*Dis­clo­sure: The infor­ma­tion regard­ing obtain­ing a study per­mit for study­ing in Nor­way can vary from uni­ver­sity to uni­ver­sity in Nor­way. It will vary from where the appli­cant was born and the appli­cant should look up fur­ther guide­lines for the per­mit. I am no way an expert on the mat­ter and this is likely to change from coun­try to country.

I am writ­ing this blog entry today to put together a chart on the best way to go about obtain­ing a study per­mit for study­ing in Nor­way for more then a three month period. I will be going over key advice and bul­let points of impor­tant infor­ma­tion you may not find on the offi­cial web­sites. My expe­ri­ence with obtain­ing a study per­mit for study­ing at the Uni­ver­sity of Bergen was a messy one. It took me many months to put together cor­rect infor­ma­tion, and many wrong turns. Study­ing abroad is such hard work due to the amount of things you need to com­plete by cer­tain deadlines.

Step One: 

  • Cre­ate a check­list of nec­es­sary steps in order of the dead­line they need to be com­pleted by. This will come in handy not only for the study per­mit but all of the require­ments for study­ing abroad.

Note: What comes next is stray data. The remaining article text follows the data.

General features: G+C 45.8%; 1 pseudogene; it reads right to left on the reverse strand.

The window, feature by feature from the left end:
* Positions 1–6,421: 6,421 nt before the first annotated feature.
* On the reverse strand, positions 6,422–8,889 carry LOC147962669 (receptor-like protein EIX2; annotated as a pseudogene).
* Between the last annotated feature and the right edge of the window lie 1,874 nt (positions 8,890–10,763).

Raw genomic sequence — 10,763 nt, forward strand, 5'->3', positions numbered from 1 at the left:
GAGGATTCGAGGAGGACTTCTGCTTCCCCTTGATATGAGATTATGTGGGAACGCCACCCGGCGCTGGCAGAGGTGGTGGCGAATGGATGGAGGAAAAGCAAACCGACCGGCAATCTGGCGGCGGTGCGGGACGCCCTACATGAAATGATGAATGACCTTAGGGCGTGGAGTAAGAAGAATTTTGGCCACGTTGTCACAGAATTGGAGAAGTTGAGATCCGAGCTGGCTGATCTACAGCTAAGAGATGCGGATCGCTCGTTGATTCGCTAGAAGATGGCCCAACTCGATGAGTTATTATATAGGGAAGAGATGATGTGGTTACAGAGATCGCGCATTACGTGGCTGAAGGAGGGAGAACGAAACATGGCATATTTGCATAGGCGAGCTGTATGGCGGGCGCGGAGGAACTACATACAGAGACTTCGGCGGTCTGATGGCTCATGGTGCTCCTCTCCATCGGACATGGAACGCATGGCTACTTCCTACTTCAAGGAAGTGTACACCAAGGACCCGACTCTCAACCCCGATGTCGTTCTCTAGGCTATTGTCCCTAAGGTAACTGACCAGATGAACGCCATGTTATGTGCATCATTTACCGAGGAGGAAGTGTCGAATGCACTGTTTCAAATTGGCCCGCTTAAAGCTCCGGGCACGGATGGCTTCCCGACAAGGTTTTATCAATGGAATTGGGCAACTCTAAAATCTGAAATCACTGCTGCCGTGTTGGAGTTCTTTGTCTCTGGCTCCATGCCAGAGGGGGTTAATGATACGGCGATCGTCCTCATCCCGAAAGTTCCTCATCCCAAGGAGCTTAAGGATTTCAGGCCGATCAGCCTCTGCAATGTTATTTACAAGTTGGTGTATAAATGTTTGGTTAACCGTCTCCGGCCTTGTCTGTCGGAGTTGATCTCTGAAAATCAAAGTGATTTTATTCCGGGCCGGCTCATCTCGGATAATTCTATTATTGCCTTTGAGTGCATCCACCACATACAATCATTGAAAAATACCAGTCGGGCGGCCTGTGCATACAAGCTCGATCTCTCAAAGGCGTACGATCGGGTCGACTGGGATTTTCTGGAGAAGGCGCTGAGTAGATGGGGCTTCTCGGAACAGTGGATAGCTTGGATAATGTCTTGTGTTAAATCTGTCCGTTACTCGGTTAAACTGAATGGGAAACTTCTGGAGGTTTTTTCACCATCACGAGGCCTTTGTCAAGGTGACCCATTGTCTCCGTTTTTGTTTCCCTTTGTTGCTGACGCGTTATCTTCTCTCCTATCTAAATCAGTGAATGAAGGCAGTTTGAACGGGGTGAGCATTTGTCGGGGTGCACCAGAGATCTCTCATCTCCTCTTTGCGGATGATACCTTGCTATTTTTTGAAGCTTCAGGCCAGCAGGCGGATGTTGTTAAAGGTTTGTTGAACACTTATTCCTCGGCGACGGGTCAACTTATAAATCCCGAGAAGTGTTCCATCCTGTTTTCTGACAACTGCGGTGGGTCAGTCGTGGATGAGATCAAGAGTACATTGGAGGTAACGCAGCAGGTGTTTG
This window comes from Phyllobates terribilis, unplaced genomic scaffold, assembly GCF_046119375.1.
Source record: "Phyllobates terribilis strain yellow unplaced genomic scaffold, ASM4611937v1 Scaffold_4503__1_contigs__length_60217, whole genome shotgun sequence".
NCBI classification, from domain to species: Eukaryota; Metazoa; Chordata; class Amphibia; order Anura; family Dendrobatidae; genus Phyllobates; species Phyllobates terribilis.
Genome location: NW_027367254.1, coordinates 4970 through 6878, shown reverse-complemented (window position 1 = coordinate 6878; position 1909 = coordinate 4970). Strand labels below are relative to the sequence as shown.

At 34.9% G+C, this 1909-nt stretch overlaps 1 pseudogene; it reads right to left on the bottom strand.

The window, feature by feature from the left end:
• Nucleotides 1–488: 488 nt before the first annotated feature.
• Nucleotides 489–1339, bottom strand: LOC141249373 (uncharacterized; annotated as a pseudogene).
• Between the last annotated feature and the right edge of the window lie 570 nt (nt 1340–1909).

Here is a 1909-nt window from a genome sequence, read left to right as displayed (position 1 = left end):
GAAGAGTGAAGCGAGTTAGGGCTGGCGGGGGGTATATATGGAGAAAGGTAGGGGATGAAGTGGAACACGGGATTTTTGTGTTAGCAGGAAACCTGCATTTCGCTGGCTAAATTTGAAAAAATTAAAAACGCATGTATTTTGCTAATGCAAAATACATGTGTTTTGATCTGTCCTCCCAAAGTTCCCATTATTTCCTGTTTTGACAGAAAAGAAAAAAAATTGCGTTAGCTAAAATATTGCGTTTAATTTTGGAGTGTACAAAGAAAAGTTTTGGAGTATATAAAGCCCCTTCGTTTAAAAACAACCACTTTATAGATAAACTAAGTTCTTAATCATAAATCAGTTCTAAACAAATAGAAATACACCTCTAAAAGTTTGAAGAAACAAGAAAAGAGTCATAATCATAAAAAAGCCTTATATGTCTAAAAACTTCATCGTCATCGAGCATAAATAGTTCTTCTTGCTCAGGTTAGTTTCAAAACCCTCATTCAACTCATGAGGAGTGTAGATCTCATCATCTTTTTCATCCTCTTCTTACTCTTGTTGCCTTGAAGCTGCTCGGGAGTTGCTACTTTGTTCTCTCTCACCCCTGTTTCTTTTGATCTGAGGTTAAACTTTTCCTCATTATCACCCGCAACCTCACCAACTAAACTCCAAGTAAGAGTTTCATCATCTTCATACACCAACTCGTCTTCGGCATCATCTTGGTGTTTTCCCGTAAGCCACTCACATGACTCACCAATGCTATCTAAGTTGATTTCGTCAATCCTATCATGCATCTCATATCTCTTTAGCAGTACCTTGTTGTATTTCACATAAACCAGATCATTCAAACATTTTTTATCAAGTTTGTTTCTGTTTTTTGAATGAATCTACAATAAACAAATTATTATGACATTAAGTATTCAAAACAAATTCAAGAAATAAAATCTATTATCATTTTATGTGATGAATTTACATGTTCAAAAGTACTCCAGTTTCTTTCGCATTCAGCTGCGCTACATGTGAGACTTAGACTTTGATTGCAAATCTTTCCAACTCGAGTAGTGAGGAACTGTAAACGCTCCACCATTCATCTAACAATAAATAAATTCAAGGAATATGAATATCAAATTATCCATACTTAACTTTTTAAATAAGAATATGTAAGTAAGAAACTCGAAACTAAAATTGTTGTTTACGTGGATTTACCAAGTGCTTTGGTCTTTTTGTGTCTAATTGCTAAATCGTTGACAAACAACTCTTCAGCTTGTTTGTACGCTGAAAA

Step Two:

  • Know the dif­fer­ence between a study per­mit and a visa (I didn’t!)
  • More infor­ma­tion on the dif­fer­ence is located on the UDI website.

If you are from the USA you do not need a visa to visit and go to school in Norway


Step Three:

  • Know your embassy. There are four Nor­we­gian Embassy’s and Con­sulates located in the US. Each one is assigned a group of states. If you are liv­ing in Wash­ing­ton state you are assigned the The Con­sulate Gen­eral in San Francisco. 

575 Mar­ket Street, Suite 3950
San Fran­cisco, CA 94105 USA
Phone: (415) 882‑2000.
Fax: (415) 882‑2001.
E-mail: cgsfo@mfa.no

Gen­eral Office Hours:
Mon­day – Fri­day: 9 a.m. – 4 p.m.
The pass­port office is open from 1 p.m. – 3.30 p.m. all week­days.
We are closed between 12 noon and 1 p.m.

Side Note: